Grocery shopping for seven.

20171007_122234.jpgWhen my kids were younger (and I had less kids) I used to be an avid couponer. Each Sunday I would buy five papers from the Dollar Tree and spend hours clipping. Next I’d match up the current sales with my coupons for double the savings.  Often I’d have to hit 3-4 different stores to take advantage of all the deals.  Although I occasionally miss the thrill of a 25-cent tube of toothpaste, ultimately I decided that extreme couponing was not for me for the following reasons:

1) It takes too much time. As a working mom the weekends with my family are precious. I would prefer to spend this time on a family-centered activity.

2) Most coupons are for processed foods. My family does consume some processed foods, with breakfast cereal being the worst offender. But generally I try to feed them whole foods.

3) I purchased a lot of unnecessary items just because a deal was too great to pass up. Yep, I just checked my garage. I’m only slightly embarrased to admit that there’s still several containers of shampoo, lotion, and 6 bottles of expired Children’s Advil leftover from my couponing days. These superfluous items ended up costing me money in the long run.

These days we primarily rely on Costco to feed our large family.  Once every week or two, I fill up a cart or two with (mostly) healthy foods. Although my couponing days are over, I still look for less time-consuming ways to save money. These are my strategies:

1) Become an executive member.  If you shop at Costco as much as I do, an executive membership pays for itself and then some.  Every year I receive a check for $250-$350.

2) Shop the sales. Every month certain items go on sale. I tend to gravitate towards these discounts during my shopping excursions. For example, if one type of cereal is on sale,  I purchase four boxes. The same principle goes for snack foods or frozen goods. With non-perishables I wait for the sale to stock up. The best part about this approach is that no clipping or planning is needed. On today’s trip these savings added up to nearly 10%.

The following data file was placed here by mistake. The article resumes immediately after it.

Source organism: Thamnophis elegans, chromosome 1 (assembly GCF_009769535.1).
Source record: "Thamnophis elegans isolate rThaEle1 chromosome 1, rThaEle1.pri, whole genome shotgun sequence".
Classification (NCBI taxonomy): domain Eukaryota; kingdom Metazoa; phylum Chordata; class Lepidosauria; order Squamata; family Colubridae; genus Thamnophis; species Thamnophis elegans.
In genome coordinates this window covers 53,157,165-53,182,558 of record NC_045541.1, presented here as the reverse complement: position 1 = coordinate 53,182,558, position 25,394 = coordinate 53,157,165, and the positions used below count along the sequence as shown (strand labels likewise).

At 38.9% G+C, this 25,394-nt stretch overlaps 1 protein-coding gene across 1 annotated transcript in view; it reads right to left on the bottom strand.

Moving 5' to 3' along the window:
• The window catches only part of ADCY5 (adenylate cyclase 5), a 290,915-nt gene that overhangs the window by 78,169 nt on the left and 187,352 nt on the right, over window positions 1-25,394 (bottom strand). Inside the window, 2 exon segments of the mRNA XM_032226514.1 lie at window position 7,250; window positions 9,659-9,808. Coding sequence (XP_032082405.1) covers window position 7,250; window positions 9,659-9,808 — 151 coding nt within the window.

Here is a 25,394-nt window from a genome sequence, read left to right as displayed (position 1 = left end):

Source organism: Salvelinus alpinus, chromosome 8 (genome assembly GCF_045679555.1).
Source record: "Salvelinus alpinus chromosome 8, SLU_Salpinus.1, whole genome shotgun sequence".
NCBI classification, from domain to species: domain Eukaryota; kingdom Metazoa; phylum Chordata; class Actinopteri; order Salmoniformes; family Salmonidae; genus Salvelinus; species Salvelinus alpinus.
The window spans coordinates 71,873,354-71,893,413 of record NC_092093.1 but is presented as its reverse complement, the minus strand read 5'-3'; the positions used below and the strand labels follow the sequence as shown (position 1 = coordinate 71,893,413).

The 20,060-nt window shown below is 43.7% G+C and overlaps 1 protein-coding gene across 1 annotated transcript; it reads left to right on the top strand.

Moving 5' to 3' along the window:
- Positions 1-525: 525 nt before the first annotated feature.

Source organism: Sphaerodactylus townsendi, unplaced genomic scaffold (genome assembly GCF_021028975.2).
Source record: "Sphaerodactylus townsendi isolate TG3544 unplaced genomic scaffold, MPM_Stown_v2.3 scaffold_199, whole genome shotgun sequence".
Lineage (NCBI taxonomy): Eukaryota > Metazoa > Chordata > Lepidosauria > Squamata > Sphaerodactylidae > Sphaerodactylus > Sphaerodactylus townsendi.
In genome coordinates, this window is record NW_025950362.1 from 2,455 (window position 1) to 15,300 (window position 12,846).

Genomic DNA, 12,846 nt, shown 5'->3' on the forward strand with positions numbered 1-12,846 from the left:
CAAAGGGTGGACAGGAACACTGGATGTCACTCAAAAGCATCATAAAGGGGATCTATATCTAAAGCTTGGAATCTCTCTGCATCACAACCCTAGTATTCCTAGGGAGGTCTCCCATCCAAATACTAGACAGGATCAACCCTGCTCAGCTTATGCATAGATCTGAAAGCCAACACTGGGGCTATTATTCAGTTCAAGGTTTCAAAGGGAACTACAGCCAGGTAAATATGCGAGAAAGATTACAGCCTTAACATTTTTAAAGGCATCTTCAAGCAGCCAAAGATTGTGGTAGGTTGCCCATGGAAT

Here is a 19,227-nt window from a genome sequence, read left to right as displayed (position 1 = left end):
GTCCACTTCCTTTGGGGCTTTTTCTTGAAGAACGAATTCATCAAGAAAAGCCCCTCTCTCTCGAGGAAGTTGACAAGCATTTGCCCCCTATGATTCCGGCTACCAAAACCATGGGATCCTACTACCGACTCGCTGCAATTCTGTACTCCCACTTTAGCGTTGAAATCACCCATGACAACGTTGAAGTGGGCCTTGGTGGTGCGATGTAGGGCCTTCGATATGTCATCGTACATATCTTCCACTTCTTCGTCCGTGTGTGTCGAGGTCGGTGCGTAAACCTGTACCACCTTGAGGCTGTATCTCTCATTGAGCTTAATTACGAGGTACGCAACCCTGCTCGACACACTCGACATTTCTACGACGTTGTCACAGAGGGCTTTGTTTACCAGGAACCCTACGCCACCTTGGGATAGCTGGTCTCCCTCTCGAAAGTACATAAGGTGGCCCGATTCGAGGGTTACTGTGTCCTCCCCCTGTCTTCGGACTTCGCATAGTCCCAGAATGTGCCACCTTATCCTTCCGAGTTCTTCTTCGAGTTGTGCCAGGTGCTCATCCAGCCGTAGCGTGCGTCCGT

$39.95 instant savings!

3) Buying in bulk. This one may seem like a no-brainer, but buying in bulk can add up to substantial savings. Take Dave’s Killer Bread, a staple in our household, into consideration. One loaf runs for at least $5 at the grocery store.  At Costco two loaves are $7.59. We go through around five loaves of bread a week. Just by buying bread at Costco we save over $300 annually.

4) Strategic eating. All that money saved by buying in bulk means nothing if the food spoils before it’s eaten. While I don’t have a lot of time for meal planning, I do have a knack for looking in my fridge and figuring out what I can make with the ingredients on hand. When I open the fridge I first identify foods that will be spoiling soonest, then I plan my meal around those foods. Veggies on their way out are often turned into soups or pureed and added to pasta sauce.

The current state of my fridge after a Costco run. I’ll make sure to use the raspberries and spring salad mix in the next two days. The fish we bought today is already in the crock pot for tonight’s fish taco dinner.

5) Less meat less often.  We are by no means a vegetarian family, but I do try to utilize meat as a meal ingredient rather than the main attraction. No one in this household bats an eye at a vegetarian meal either.  Cutting down on meat not only saves us money; it’s also better for the health of our bodies and our planet. This is a principle outlined by Michael Pollan in his book The Omnivore’s Dilemma.

I hope this post has proven helpful. Have any tips you would like to share? Leave them in the comments!

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